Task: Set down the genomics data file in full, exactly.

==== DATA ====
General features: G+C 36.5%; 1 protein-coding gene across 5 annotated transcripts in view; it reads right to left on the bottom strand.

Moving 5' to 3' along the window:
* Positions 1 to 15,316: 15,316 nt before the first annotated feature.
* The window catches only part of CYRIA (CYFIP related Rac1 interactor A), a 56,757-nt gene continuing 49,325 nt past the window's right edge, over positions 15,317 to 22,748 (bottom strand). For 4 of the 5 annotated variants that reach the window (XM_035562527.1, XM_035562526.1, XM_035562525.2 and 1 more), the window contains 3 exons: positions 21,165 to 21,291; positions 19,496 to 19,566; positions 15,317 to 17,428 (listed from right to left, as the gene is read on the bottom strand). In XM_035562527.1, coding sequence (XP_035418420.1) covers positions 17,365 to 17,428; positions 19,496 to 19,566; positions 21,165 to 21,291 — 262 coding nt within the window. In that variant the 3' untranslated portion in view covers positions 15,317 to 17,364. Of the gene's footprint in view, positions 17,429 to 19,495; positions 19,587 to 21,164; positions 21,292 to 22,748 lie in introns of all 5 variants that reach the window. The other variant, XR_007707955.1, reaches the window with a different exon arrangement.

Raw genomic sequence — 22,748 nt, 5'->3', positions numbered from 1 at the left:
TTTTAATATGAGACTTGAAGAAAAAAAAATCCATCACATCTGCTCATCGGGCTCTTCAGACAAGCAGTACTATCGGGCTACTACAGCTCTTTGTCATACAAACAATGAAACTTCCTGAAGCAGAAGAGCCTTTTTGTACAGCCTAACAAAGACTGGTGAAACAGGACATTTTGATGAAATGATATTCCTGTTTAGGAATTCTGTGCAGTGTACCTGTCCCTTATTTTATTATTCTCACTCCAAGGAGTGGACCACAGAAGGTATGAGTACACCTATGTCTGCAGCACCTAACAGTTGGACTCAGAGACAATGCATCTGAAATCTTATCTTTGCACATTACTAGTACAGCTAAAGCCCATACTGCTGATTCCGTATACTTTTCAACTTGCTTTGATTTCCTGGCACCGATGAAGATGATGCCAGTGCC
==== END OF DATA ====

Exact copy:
General features: G+C 36.5%; 1 protein-coding gene across 5 annotated transcripts in view; it reads right to left on the bottom strand.

Moving 5' to 3' along the window:
* Positions 1 to 15,316: 15,316 nt before the first annotated feature.
* The window catches only part of CYRIA (CYFIP related Rac1 interactor A), a 56,757-nt gene continuing 49,325 nt past the window's right edge, over positions 15,317 to 22,748 (bottom strand). For 4 of the 5 annotated variants that reach the window (XM_035562527.1, XM_035562526.1, XM_035562525.2 and 1 more), the window contains 3 exons: positions 21,165 to 21,291; positions 19,496 to 19,566; positions 15,317 to 17,428 (listed from right to left, as the gene is read on the bottom strand). In XM_035562527.1, coding sequence (XP_035418420.1) covers positions 17,365 to 17,428; positions 19,496 to 19,566; positions 21,165 to 21,291 — 262 coding nt within the window. In that variant the 3' untranslated portion in view covers positions 15,317 to 17,364. Of the gene's footprint in view, positions 17,429 to 19,495; positions 19,587 to 21,164; positions 21,292 to 22,748 lie in introns of all 5 variants that reach the window. The other variant, XR_007707955.1, reaches the window with a different exon arrangement.

Raw genomic sequence — 22,748 nt, 5'->3', positions numbered from 1 at the left:
TTTTAATATGAGACTTGAAGAAAAAAAAATCCATCACATCTGCTCATCGGGCTCTTCAGACAAGCAGTACTATCGGGCTACTACAGCTCTTTGTCATACAAACAATGAAACTTCCTGAAGCAGAAGAGCCTTTTTGTACAGCCTAACAAAGACTGGTGAAACAGGACATTTTGATGAAATGATATTCCTGTTTAGGAATTCTGTGCAGTGTACCTGTCCCTTATTTTATTATTCTCACTCCAAGGAGTGGACCACAGAAGGTATGAGTACACCTATGTCTGCAGCACCTAACAGTTGGACTCAGAGACAATGCATCTGAAATCTTATCTTTGCACATTACTAGTACAGCTAAAGCCCATACTGCTGATTCCGTATACTTTTCAACTTGCTTTGATTTCCTGGCACCGATGAAGATGATGCCAGTGCC